Swords and Spaceships

Swords and Spaceships Nov 6

Happy Tuesday, krakens and Klingon! Today we’ve got some award-winners, adaptations all over the place, a big slate of new releases, and Kingdom of the Blazing Phoenix by Julie C. Dao.

This newsletter is sponsored by Lost Arrow, Book I of The Kalelah Series by Marshall Ross.

a blue-tinged photo collage. a woman's face looks up into the sky, while right below her chin is a large blocky spaceship in flight. the background is a starry sky.Millennia ago, the starship Kalelah buried itself seven miles beneath the surface of the Pacific Ocean. We have no idea of its existence. It has no idea of ours. And once that changes, everything does. For the worse. Suddenly, two human civilizations – one alien and one Earth-bound – are forced to come to grips with a future neither had ever imagined. And a war nobody wants. It’s a colonization story turned on its head and crafted with all the intrigue and layers of a nail-biting thriller. Readers say, “Like Dan Brown wrote a Crichton story.”

In book news:

Congratulations to the World Fantasy Award winners, in a tie for best novel!: Jade City by Fonda Lee and The Changeling by Victor LaValle (personal favorites). Big hearty Book Riot congrats also go to former contributors Justina Ireland and Troy Wiggins, whose lit mag FIYAH won for Special Award, Non-Professional.

io9 has an exclusive sneak peek at some illustrations and details from Fire and Blood by George R.R. Martin.

In book adaptation news:

We’ve got a Discworld adaptation update! The City Watch goes to BBC America.

A queered adaptation of Frankenstein? Yes, please. A queered adaptation as the kick-off for an LGBTQIA sci-fi anthology show? HELL YES.

The Runaways TV show will be back for Season 2 in December, and if you’re anything like me you cannot wait to see how they’re going to handle the second part of the teen squad’s origin story. The trailer looks like they’re not going to have [redacted] be the [redacted], so what will they do instead? I am dying to know.

And I actually consider Watership Down a post-apocalypse (fight me), so I think it’s relevant to this newsletter that the Netflix/BBC mini-series adaptation is moving ahead with casting.

The director of It is working overtime — in addition to remaking Attack on Titan, Muschietti also has a script for H.G. Wells’ The Time Machine. My love for Wells’s novel, flaws and all, goes way back, and I’m verrrrry interested to see what a modern team might make of that. Also we’re well due for a remake (I am ignoring the Guy Pearce 2002 one).

How’s about some book deals?

Galatea by Madeline Miller is $0.99.

Wintersong by S. Jae Jones is $2.99 (previously reviewed here).

Temper by Nicky Drayden is $2.99 (previously reviewed here).

Looking to get into the works of award-winner Adrian Tchaikovsky? The Tiger and the Wolf and Empire in Black and Gold are both $2.99!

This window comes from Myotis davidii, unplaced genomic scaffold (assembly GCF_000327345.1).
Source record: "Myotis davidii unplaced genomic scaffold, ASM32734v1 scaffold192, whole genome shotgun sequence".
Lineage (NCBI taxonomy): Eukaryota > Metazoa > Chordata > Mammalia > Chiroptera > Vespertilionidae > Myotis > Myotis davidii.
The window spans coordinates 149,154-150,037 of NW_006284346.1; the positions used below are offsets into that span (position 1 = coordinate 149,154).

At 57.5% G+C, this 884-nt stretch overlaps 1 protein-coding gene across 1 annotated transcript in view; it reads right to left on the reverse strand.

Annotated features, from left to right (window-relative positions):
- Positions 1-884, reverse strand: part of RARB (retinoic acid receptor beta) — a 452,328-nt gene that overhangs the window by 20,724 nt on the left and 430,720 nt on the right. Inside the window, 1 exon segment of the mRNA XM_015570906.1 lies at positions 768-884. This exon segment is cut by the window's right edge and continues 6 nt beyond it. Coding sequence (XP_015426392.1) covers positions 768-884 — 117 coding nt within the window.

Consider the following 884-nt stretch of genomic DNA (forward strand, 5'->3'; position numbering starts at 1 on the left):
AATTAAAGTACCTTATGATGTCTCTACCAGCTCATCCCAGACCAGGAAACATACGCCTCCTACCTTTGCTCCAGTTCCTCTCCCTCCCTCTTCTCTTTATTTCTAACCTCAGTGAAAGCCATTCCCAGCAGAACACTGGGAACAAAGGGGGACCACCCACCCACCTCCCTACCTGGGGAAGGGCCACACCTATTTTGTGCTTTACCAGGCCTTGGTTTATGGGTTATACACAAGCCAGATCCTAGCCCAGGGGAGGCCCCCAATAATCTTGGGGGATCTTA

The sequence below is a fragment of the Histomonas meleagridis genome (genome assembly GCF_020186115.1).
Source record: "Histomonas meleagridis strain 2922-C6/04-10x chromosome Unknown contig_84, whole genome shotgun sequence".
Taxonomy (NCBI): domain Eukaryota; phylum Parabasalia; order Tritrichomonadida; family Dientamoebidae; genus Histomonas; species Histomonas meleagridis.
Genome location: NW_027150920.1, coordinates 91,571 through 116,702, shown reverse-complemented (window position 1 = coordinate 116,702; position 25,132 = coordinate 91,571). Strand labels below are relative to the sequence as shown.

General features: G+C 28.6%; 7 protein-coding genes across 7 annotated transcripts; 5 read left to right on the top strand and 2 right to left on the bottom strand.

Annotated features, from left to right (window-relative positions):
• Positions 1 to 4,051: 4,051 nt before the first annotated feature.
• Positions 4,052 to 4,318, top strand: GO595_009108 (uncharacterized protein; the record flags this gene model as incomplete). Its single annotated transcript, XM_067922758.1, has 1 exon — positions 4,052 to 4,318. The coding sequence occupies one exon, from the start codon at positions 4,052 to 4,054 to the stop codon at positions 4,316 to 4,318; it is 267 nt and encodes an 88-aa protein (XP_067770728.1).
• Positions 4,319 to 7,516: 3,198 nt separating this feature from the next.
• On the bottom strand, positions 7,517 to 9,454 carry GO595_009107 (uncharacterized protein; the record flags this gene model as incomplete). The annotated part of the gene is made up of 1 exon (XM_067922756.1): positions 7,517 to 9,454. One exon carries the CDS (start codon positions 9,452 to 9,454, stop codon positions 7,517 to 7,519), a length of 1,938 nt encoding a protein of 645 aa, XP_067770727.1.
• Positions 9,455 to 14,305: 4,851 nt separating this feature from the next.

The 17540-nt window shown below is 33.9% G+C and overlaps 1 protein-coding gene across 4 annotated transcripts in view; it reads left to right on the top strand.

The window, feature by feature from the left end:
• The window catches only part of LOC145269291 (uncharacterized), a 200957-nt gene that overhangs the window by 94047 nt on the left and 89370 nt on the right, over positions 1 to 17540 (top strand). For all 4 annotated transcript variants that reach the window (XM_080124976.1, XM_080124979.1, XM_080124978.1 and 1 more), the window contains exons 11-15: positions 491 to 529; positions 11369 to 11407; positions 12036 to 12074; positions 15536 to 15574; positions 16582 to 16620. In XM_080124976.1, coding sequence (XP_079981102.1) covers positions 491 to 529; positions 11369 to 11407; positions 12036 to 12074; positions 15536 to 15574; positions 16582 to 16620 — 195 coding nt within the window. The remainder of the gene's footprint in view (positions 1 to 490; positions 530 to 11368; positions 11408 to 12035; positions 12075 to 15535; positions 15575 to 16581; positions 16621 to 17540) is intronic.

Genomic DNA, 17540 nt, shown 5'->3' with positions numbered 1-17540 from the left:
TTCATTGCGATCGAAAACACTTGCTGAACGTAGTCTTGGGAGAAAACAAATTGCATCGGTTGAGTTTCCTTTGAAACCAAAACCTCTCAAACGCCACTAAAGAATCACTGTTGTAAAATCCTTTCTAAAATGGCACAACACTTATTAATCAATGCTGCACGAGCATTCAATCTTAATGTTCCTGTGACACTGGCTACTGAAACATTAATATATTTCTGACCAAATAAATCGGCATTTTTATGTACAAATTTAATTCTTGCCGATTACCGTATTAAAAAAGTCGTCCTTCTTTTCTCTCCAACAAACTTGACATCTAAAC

And in new releases to keep an eye out for:

Asimov’s Science Fiction Magazine: A Decade of Hugo & Nebula Award Winning Stories, 2005-2015

Mass Effect: Annihilation by Catherynne M. Valente

City of Ash and Red by Hye-young Pyun, Sora Kim-Russell

Girls of Paper and Fire by Natasha Ngan

Someone Like Me by MR Carey

In reviews, I bring you the final book in a duology that was everything I wanted and them some.

The Kingdom of the Blazing Phoenix by Julie C. Dao

a red background with black flowers all around the border. there's an ornate gold seal in the upper center of the cover featuring flowers and a phoenix. In this deeply satisfying follow-up to Forest of a Thousand Lanterns (which I reviewed here), Dao moves the story forward 15 years. Jade, daughter of Xifeng’s erstwhile-rival the Empress Lihua, has been raised simply in a monastery at the Great Forest’s edge. She knows who she is, but wants nothing more than the life she has. That all changes when Xifeng summons her back to court, ostensibly to celebrate her 18th birthday. Jade has been hearing horrible rumors about Xifeng for years, and has witnessed the poverty and desperation of the citizens of Feng Lu. When she arrives at the palace, things are even worse than she could have imagined. Then, a quest to save Feng Lu and depose Xifeng comes calling, and Jade and her newfound friends must answer.

The genius of Forest of a Thousand Lanterns was in giving us the story, from her own perspective, of an Evil Queen in the making. Now, we see Xifeng and what she has wrought from Jade’s perspective — and it’s just as effective. Jade may be an innocent, and a truly good person, but she’s also afraid and adrift. She herself wonders about Xifeng and how she came to be the Empress that Jade knows and fears (girl, the stories I could tell you!). And even as Kingdom bears witness to the terrible consequences of Xifeng’s choices, it never loses sight of the backstory. Dao also brings some old friends back to play in surprising and pivotal roles.

She also plays fast and loose with original, iconic elements of Snow White. There’s an apple, but not the way I thought there would be; and there is a little person, but he’s no one’s whistling, bumbling lackey. Western readers like myself will find the familiar bits, beautifully immersed in an East Asian setting that gives new levels and textures to the original fairytale.

Together, Forest of a Thousand Lanterns and Kingdom of the Blazing Phoenix make a welcome addition to the retold fairytales canon — inventive, immersive, and engrossing from the first page to the last.

And that’s a wrap! You can find all of the books recommended in this newsletter on a handy Goodreads shelf. If you’re interested in more science fiction and fantasy talk, you can catch me and my co-host Sharifah on the SFF Yeah! podcast. For many many more book recommendations you can find me on the Get Booked podcast with the inimitable Amanda, or on Twitter as jennIRL.

May the odds be ever in your favor,